Bordeaux- In an interview with Maclean's magazine, Celine Dion mentioned the charter of Quebec values which is currently being discussed in the Canadian province. The world-famous singer slipped, taking advantage of this debate to speak directly to Muslims in Quebec.
Bordeaux- In an interview with Maclean’s magazine, Celine Dion mentioned the charter of Quebec values which is currently being discussed in the Canadian province. The world-famous singer slipped, taking advantage of this debate to speak directly to Muslims in Quebec.
During the interview, the Canadian singer stated, with a sententious tone: “I’m not against what people wear but if you go to the hospital, and you are in Quebec and we have embraced you and opened our country for you to live in a better world, you have to adapt to our rules.”
“If the doctor is a boy or a girl, you’re gonna see the doctor that [is] sent to [treat] you. You can’t just say, “My religion doesn’t permit me to see a woman or a male doctor.” That’s the problem for me. If I’m going to see a doctor and he is gay, I’m not going to have a problem with that. It should not be an issue.” She added.
With this comment, she implied that all Muslims come from backward countries while questioning their beliefs and way of life.
Celine Dion also referred to the veil, the main object of controversy among the strongest advocates of absolute secularism and human free will. She implied that this religious symbol prevents the integration of Muslim women and those who come to Quebec have to adapt to the province’s values and do without it.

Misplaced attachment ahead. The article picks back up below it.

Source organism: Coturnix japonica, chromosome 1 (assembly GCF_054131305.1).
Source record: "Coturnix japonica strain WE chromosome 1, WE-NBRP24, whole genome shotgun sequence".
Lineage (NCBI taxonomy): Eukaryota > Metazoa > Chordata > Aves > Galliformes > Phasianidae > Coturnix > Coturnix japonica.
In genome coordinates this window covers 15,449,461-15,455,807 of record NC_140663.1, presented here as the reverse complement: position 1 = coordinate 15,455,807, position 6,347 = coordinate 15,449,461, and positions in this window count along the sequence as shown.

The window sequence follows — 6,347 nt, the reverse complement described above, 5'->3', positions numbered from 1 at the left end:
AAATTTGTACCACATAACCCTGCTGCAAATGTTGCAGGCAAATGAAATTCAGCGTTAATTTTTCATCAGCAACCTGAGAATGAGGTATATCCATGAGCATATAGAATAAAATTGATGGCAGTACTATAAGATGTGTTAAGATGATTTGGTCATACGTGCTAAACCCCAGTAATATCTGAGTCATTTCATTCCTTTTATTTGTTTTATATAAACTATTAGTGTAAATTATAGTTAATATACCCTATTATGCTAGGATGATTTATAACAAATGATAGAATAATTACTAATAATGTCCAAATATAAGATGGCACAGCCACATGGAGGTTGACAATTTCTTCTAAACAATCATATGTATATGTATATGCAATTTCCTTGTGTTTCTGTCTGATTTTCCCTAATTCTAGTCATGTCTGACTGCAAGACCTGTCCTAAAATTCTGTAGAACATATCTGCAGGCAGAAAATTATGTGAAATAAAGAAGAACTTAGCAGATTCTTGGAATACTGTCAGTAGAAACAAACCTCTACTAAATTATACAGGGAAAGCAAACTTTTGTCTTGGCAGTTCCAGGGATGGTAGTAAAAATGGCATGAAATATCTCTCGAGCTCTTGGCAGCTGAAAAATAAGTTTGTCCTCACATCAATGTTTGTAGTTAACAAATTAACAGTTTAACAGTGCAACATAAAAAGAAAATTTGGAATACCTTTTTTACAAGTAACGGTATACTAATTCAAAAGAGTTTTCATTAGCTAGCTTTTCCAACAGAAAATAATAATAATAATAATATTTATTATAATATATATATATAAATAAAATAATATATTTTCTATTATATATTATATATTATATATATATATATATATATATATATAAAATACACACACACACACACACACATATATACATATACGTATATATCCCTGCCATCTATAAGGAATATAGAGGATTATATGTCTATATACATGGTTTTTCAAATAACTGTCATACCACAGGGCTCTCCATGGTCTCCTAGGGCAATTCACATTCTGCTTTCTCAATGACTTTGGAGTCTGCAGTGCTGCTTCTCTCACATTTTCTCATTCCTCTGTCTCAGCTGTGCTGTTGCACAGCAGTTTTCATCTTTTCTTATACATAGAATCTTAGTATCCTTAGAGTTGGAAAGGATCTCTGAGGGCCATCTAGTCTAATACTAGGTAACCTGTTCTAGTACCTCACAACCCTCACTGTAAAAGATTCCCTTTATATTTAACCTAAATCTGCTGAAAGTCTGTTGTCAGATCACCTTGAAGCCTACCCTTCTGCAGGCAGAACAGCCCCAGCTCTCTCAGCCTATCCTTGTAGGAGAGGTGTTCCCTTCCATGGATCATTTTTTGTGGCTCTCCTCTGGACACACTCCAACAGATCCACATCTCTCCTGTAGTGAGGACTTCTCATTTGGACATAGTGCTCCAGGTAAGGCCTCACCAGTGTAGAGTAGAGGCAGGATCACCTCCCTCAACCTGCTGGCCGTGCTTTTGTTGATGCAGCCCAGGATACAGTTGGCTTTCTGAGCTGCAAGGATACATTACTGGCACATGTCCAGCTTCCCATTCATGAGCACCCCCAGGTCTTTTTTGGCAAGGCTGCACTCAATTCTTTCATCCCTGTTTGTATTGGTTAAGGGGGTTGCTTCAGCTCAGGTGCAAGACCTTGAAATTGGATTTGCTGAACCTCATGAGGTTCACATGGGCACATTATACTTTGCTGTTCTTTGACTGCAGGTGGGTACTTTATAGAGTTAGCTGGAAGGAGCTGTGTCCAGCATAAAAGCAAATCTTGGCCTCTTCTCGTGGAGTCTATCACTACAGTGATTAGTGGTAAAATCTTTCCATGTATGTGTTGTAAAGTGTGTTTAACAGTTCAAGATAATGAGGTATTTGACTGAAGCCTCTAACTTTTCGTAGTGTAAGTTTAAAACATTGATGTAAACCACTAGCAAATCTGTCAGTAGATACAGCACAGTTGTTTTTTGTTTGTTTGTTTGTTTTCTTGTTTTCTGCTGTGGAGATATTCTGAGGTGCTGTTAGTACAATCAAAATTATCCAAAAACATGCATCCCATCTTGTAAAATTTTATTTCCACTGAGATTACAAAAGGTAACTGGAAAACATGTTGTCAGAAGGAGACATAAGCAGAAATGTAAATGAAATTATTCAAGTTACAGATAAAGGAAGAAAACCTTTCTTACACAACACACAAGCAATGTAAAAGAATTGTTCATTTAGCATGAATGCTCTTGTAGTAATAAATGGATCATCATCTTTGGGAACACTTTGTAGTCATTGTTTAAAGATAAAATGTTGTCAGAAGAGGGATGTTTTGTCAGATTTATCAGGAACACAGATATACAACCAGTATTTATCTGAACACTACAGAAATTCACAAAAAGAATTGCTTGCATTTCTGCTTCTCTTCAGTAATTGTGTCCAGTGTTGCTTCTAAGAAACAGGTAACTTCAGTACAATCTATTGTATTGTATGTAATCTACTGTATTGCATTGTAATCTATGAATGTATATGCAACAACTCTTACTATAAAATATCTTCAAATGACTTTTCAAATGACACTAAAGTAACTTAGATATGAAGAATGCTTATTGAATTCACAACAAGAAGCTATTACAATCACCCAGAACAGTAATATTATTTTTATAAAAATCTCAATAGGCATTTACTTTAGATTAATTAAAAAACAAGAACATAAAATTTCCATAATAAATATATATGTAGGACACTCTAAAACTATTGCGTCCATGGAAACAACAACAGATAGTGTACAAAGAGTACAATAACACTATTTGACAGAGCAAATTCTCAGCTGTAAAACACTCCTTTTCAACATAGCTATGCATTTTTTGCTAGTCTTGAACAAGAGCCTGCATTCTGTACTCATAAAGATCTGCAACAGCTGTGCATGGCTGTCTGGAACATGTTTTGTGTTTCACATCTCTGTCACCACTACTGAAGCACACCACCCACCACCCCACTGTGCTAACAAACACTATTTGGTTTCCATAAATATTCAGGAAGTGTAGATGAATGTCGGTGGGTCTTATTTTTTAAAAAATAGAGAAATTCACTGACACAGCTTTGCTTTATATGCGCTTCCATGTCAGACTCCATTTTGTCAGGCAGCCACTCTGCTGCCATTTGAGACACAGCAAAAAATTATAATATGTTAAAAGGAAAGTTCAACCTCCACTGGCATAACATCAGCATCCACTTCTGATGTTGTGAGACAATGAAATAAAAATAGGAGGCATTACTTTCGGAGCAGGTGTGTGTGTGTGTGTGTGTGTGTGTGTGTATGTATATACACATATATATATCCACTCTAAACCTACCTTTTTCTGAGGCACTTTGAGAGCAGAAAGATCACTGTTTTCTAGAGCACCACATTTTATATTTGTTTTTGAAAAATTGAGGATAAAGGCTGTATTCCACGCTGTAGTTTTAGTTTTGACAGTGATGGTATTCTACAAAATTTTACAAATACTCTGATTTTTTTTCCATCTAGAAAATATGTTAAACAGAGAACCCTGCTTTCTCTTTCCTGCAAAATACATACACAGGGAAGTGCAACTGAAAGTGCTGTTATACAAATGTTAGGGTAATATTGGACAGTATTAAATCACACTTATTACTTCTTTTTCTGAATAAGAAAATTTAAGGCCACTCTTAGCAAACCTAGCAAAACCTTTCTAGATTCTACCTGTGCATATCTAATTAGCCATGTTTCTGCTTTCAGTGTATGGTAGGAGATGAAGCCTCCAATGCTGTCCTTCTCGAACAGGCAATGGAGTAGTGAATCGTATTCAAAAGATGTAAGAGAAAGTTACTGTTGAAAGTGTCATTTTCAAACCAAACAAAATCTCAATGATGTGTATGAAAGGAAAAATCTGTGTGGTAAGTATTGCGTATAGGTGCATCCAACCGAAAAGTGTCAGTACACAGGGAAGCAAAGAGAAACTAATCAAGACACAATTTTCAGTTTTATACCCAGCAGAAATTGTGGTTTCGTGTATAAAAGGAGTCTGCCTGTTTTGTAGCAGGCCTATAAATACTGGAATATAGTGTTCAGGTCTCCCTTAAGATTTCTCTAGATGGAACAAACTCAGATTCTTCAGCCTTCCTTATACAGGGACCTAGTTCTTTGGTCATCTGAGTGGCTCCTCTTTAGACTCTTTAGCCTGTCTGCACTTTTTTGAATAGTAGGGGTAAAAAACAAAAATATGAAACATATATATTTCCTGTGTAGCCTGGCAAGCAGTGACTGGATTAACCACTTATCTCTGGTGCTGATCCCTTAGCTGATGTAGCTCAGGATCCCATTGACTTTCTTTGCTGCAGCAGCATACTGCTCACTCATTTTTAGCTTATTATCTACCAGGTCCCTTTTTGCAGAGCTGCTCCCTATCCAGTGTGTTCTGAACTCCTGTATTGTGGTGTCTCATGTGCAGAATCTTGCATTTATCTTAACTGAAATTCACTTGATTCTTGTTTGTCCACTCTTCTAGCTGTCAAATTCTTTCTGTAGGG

“It’s just that these women who practice the things they believe in have to adapt to our country. They have to not change our law,” she noted.
“Because you have a lot of Anglican or veiled women in a school—you can’t just take off the [Catholic] cross from the walls, or take down Christmas trees. If I go live in their country and have to be veiled, I will,” she added.
If passed, Bill 60 would ban all public sector employees from wearing overtly religious symbols. Previously referred to as the charter of Quebec values, the government has renamed the bill the “charter affirming the values of state secularism and religious neutrality and of equality between women and men, and providing a framework for accommodation requests.” The public opinion and political class of the province is highly divided on whether or not the charter should be implemented.
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